“The El Paso Public Library System is a support mechanism within our community that aims to enhance economic and educational opportunities, especially for our minority population,” said El Paso Mayor Dee Margo. “El Paso has over 54,000 minority-owned local businesses and we look forward to working with the Citi Foundation and Living Cities through the City Accelerator to enhance and cultivate the business community to support regional entrepreneurial efforts.”
“Long Beach is committed to advancing its Economic Blueprint through participation in the City Accelerator, which will help map our local entrepreneurial ecosystem, identify growth industries, and support local talent,” said Long Beach Mayor Robert Garcia. “Through this exciting partnership with Citi Foundation and Living Cities, we hope to create a seamless support system for entrepreneurs to start and grow their businesses in Long Beach.”
“Taking part in the City Accelerator initiative will help us get two of my administration’s most important initiatives off the ground—Buy Newark and the Contractor Development Initiative,” said Newark Mayor Ras J. Baraka. “Whether ensuring that anchor institutions commit to increasing purchasing from Newark businesses or large developers partner with smaller minority and women-owned contractors, we are implementing unique programs to drive local procurement. Newark is a city on the rise and we look forward to working with Citi Foundation and Living Cities as we use every tool in our toolkit to ensure that development is inclusive.”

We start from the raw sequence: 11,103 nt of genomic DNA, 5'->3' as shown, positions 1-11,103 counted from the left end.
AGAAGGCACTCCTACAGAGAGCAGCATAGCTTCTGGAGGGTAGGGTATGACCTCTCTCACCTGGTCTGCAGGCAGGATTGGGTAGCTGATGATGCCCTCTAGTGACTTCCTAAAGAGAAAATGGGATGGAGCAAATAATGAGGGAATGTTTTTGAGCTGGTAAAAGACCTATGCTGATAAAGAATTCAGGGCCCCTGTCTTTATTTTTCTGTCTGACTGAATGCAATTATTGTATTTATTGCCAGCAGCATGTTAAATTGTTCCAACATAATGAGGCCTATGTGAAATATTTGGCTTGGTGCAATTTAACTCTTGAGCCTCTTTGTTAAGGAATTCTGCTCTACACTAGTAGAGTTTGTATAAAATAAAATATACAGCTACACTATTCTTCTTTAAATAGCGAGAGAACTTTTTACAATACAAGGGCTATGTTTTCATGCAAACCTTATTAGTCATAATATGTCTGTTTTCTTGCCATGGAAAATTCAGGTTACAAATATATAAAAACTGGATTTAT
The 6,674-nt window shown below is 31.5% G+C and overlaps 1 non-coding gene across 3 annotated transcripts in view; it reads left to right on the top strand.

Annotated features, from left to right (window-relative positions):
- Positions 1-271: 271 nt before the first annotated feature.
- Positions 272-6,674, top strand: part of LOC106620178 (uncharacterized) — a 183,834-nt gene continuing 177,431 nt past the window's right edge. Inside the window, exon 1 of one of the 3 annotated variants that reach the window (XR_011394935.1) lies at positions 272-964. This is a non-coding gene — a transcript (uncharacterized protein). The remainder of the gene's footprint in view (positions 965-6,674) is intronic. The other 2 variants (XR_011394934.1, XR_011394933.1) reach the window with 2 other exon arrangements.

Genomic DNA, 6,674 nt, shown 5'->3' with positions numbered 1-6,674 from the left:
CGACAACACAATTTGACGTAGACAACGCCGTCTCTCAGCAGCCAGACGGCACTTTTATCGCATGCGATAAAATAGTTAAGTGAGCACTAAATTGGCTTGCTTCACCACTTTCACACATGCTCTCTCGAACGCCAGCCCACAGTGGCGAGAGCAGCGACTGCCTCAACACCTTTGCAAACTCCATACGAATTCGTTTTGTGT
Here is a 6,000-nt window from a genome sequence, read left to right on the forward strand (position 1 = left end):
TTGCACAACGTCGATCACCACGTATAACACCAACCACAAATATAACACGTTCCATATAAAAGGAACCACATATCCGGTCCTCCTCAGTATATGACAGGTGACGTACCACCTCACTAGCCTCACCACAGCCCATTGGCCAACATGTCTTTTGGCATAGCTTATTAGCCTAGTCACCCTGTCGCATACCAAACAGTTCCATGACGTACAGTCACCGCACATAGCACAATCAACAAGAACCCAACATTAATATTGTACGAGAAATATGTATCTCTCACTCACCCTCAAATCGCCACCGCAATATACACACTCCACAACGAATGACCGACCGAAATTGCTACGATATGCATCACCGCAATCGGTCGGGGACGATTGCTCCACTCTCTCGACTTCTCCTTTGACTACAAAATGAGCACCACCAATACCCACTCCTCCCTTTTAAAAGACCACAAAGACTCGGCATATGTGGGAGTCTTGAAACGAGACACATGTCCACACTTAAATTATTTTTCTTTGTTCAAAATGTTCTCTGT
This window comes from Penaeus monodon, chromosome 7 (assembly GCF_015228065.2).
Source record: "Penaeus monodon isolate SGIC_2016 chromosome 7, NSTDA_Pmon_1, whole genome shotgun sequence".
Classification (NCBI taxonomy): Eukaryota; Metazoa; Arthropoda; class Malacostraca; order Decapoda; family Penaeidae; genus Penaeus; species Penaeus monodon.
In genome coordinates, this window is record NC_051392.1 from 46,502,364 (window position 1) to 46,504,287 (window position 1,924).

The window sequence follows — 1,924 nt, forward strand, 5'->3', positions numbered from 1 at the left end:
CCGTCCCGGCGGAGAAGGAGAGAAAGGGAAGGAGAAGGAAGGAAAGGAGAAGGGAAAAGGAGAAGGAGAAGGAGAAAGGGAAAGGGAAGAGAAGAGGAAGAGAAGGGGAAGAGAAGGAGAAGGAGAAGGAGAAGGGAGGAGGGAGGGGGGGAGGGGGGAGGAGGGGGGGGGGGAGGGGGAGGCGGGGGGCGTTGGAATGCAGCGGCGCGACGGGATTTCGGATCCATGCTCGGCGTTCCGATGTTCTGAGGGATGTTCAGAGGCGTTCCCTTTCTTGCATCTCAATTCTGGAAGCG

“My administration is committed to creating more jobs, safer and more vibrant neighborhoods and better educational opportunities for all of our residents, regardless of the zip code they live in,” said Rochester, NY Mayor Lovely A. Warren. “As our economy rebounds and becomes more focused on entrepreneurship and small business, it is essential that everyone is a part of the growth and prosperity. We are excited to work with the Citi Foundation and Living Cities as part of the City Accelerator as we develop strategies and policies designed to build an inclusive ecosystem that provides all Rochesterians with the opportunity to build a brighter future through business ownership.”
In addition to a $100,000 grant, each city will receive a combination of coaching, technical assistance and implementation resources in the coming year. Cities may consider local policy reform, changes in standard small business support practices, staff training, leadership and accountability structures, communications, outreach and relationship building, and capacity-building.
Technical assistance for the effort will be provided by Rodrick Miller, President and CEO of Ascendant Global, an economic development consulting firm. Miller has previously served as the President and CEO of the Detroit Economic Growth Corporation and the New Orleans Business Alliance.